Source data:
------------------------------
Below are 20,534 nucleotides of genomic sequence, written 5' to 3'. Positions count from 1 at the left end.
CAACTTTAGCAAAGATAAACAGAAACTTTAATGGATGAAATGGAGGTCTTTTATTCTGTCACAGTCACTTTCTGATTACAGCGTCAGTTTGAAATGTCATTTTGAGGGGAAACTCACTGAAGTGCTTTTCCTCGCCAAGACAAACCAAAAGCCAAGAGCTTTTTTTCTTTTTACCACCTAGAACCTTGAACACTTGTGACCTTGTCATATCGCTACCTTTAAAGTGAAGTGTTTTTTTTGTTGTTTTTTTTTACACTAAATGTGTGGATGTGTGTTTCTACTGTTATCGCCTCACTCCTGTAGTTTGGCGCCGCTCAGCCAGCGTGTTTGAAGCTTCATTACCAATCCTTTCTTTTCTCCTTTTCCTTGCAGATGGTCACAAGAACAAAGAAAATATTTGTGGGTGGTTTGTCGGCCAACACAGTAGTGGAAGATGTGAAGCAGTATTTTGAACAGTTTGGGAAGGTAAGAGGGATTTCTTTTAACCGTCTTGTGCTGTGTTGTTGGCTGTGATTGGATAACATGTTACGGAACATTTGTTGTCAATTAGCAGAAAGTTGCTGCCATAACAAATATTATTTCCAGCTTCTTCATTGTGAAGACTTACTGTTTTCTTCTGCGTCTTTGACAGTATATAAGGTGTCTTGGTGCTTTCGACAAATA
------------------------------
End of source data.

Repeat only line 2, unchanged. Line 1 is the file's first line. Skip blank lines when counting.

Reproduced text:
CAACTTTAGCAAAGATAAACAGAAACTTTAATGGATGAAATGGAGGTCTTTTATTCTGTCACAGTCACTTTCTGATTACAGCGTCAGTTTGAAATGTCATTTTGAGGGGAAACTCACTGAAGTGCTTTTCCTCGCCAAGACAAACCAAAAGCCAAGAGCTTTTTTTCTTTTTACCACCTAGAACCTTGAACACTTGTGACCTTGTCATATCGCTACCTTTAAAGTGAAGTGTTTTTTTTGTTGTTTTTTTTTACACTAAATGTGTGGATGTGTGTTTCTACTGTTATCGCCTCACTCCTGTAGTTTGGCGCCGCTCAGCCAGCGTGTTTGAAGCTTCATTACCAATCCTTTCTTTTCTCCTTTTCCTTGCAGATGGTCACAAGAACAAAGAAAATATTTGTGGGTGGTTTGTCGGCCAACACAGTAGTGGAAGATGTGAAGCAGTATTTTGAACAGTTTGGGAAGGTAAGAGGGATTTCTTTTAACCGTCTTGTGCTGTGTTGTTGGCTGTGATTGGATAACATGTTACGGAACATTTGTTGTCAATTAGCAGAAAGTTGCTGCCATAACAAATATTATTTCCAGCTTCTTCATTGTGAAGACTTACTGTTTTCTTCTGCGTCTTTGACAGTATATAAGGTGTCTTGGTGCTTTCGACAAATA